US job openings at record high; qualified workers scarce

US job openings at record high; qualified workers scarce

U.S. job openings rose to a record high in July, suggesting a slowdown in job growth in August was an aberration and that the labor market was strong before the recent disruptive hurricanes.

FILE PHOTO: Men walk in the hall outside a Hire Our Heroes job fair targeting unemployed military veterans and sponsored by the Cable Show, a cable television industry trade show in Washington, June 11, 2013. REUTERS/Jonathan Ernst/File Photo

WASHINGTON: U.S. job openings rose to a record high in July, suggesting a slowdown in job growth in August was an aberration and that the labor market was strong before the recent disruptive hurricanes.

The monthly Job Openings and Labor Turnover Survey, or JOLTS, released by the Labor Department on Tuesday showed the labor market continued to tighten amid a scarcity of workers.

The strong labor market fundamentals could encourage the Federal Reserve to continue tightening monetary policy this year despite inflation persistently running below the U.S. central bank's 2 percent target.

"Employers need skilled labor and experienced workers are in short supply, which continues to suggest the economy has returned to a relatively normal labor market that does not need exceptional support from the Fed," said John Ryding, chief economist at RDQ Economics in New York.

Job openings, a measure of labor demand, increased by 54,000 to a seasonally adjusted 6.2 million. That was the highest level since the data series started in December 2000. Job openings have now been above 6 million for two straight months.

Hiring increased 69,000 to 5.5 million in July, lifting the hiring rate to a near 1-1/2-year high of 3.8 percent from 3.7 percent in June.

Labor market tightness was also underscored by another report from the National Federation of Independent Business.

The NFIB survey showed a record share of small businesses in August ranked difficulties finding qualified workers as "their top business problem." The rise in job vacancies in July bolsters views that August' s moderation in job gains was largely because of a seasonal quirk.

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Nonfarm payrolls increased by 156,000 jobs last month, with the private services sector hiring the smallest number of workers in five months. Job growth in September could, however, be held back by hurricanes Harvey and Irma, which struck Texas and Florida, respectively.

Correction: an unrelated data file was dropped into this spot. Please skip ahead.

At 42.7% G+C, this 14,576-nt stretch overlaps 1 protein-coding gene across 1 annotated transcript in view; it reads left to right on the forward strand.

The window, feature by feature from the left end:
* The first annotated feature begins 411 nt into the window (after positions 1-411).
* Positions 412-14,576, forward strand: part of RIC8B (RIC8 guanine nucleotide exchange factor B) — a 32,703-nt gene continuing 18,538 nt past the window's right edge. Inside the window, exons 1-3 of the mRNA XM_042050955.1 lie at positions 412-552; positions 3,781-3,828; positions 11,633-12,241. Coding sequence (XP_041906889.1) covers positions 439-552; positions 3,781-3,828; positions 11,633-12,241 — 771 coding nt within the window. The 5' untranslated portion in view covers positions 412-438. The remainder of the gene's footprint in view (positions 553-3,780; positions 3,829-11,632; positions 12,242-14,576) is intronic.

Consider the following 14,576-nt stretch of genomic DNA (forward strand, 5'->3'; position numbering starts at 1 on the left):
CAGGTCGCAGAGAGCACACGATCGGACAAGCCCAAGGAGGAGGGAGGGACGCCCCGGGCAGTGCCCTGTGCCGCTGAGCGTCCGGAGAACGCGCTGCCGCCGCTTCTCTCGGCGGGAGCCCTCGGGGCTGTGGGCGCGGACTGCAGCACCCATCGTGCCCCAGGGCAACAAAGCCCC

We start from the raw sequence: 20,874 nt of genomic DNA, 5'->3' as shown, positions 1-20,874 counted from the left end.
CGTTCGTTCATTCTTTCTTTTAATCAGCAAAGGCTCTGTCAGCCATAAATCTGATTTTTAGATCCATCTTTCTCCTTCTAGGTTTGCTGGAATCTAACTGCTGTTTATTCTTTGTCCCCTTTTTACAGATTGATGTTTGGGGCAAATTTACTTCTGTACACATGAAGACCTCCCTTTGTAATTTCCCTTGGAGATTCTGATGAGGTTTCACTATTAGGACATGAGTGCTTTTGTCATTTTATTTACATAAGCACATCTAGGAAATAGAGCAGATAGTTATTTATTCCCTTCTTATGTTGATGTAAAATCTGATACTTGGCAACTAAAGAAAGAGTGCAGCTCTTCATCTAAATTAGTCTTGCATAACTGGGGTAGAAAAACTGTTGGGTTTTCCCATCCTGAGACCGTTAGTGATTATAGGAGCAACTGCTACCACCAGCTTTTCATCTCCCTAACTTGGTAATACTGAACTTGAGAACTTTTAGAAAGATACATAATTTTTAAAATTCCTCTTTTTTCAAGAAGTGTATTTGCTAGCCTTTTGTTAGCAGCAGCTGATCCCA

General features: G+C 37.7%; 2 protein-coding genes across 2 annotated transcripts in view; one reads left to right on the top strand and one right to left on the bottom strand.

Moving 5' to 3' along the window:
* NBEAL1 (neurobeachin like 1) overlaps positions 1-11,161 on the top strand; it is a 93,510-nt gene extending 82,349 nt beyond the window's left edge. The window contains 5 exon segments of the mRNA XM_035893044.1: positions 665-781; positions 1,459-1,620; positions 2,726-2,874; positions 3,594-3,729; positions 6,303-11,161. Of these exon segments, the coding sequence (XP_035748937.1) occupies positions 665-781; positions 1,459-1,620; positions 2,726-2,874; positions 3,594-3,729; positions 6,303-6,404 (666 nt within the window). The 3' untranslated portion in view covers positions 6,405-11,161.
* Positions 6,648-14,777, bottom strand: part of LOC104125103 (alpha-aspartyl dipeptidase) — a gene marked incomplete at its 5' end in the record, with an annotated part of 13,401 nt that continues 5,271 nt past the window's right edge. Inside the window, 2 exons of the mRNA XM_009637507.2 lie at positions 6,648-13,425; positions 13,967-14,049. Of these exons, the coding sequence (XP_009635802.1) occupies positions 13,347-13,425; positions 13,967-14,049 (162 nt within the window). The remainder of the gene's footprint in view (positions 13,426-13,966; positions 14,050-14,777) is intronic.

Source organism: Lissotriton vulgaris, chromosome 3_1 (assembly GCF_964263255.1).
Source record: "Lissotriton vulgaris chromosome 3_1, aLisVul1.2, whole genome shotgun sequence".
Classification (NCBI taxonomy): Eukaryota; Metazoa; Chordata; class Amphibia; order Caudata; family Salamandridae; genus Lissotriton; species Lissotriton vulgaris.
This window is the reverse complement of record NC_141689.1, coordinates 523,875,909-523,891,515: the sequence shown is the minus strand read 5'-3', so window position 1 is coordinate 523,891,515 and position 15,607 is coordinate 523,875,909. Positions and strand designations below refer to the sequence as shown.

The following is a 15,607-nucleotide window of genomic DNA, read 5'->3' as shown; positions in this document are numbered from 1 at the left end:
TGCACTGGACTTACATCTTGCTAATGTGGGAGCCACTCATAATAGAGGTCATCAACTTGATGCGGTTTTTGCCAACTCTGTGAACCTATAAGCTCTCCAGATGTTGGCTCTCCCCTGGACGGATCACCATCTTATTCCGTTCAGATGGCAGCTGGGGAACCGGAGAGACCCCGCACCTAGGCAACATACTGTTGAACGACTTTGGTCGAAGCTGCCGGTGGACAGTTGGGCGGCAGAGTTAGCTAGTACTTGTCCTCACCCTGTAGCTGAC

The two states account for about 14 percent of U.S. employment. Temporary unemployment as a result of flooding from Harvey has already caused a surge in first-time applications for jobless benefits.

"The JOLTS data signal that the labor market was in solid shape in July and support our view that we should not be very concerned about the modest disappointment in the August payroll report," said Daniel Silver, an economist at JPMorgan in New York.

JOLTS is one of the job market metrics on Fed Chair Janet Yellen's dashboard. Economists expect the U.S. central bank will announce a plan to start reducing its US$4.2 trillion portfolio of Treasury bonds and mortgage-backed securities at its Sept. 19-20 policy meeting.

Benign inflation amid sluggish wage growth, however, suggests the Fed will delay raising interest rates again until December. It has increased borrowing costs twice this year.

Job openings in transportation, warehousing and utilities increased 70,000 in July and educational services had an additional 26,000 vacancies. There were 20,000 more job openings in construction.

Manufacturing, however, saw a 29,000 drop in vacancies in July. Health care and social assistance job openings decreased 72,000 and federal government vacancies declined 21,000.

About 3.2 million Americans voluntarily quit their jobs in July, up from 3.1 million in June. The quits rate, which the Fed looks at as a measure of job market confidence, rose to 2.2 percent from 2.1 percent in June.

"One of the problems facing firms is that workers are still pretty much locked into their current positions," said Joel Naroff, chief economist at Naroff Economic Advisors in Holland, Pennsylvania. "With companies unwilling to bid for workers from other firms, there is little reason to leave and that is limiting the availability of qualified workers."

Layoffs fell 23,000 to 1.78 million in July.

(Reporting by Lucia Mutikani; Editing by Phil Berlowitz)

Source: Reuters